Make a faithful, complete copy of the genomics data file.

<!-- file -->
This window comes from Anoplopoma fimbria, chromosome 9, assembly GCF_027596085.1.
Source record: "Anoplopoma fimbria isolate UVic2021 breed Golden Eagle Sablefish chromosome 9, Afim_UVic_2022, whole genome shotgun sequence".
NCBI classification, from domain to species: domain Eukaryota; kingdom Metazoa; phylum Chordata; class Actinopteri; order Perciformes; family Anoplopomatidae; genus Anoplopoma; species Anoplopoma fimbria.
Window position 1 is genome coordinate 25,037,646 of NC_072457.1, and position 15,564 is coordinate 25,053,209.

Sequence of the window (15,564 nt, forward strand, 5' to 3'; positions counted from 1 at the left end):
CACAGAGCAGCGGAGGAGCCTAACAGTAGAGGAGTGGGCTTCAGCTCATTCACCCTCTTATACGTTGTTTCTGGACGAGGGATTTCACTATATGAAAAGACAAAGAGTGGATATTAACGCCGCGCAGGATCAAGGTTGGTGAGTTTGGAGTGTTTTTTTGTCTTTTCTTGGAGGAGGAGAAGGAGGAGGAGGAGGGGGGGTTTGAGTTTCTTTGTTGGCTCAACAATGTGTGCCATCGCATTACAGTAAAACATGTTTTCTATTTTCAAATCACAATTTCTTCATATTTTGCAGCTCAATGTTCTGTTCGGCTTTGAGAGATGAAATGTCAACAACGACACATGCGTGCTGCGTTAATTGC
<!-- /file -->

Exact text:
This window comes from Anoplopoma fimbria, chromosome 9, assembly GCF_027596085.1.
Source record: "Anoplopoma fimbria isolate UVic2021 breed Golden Eagle Sablefish chromosome 9, Afim_UVic_2022, whole genome shotgun sequence".
NCBI classification, from domain to species: domain Eukaryota; kingdom Metazoa; phylum Chordata; class Actinopteri; order Perciformes; family Anoplopomatidae; genus Anoplopoma; species Anoplopoma fimbria.
Window position 1 is genome coordinate 25,037,646 of NC_072457.1, and position 15,564 is coordinate 25,053,209.

Sequence of the window (15,564 nt, forward strand, 5' to 3'; positions counted from 1 at the left end):
CACAGAGCAGCGGAGGAGCCTAACAGTAGAGGAGTGGGCTTCAGCTCATTCACCCTCTTATACGTTGTTTCTGGACGAGGGATTTCACTATATGAAAAGACAAAGAGTGGATATTAACGCCGCGCAGGATCAAGGTTGGTGAGTTTGGAGTGTTTTTTTGTCTTTTCTTGGAGGAGGAGAAGGAGGAGGAGGAGGGGGGGTTTGAGTTTCTTTGTTGGCTCAACAATGTGTGCCATCGCATTACAGTAAAACATGTTTTCTATTTTCAAATCACAATTTCTTCATATTTTGCAGCTCAATGTTCTGTTCGGCTTTGAGAGATGAAATGTCAACAACGACACATGCGTGCTGCGTTAATTGC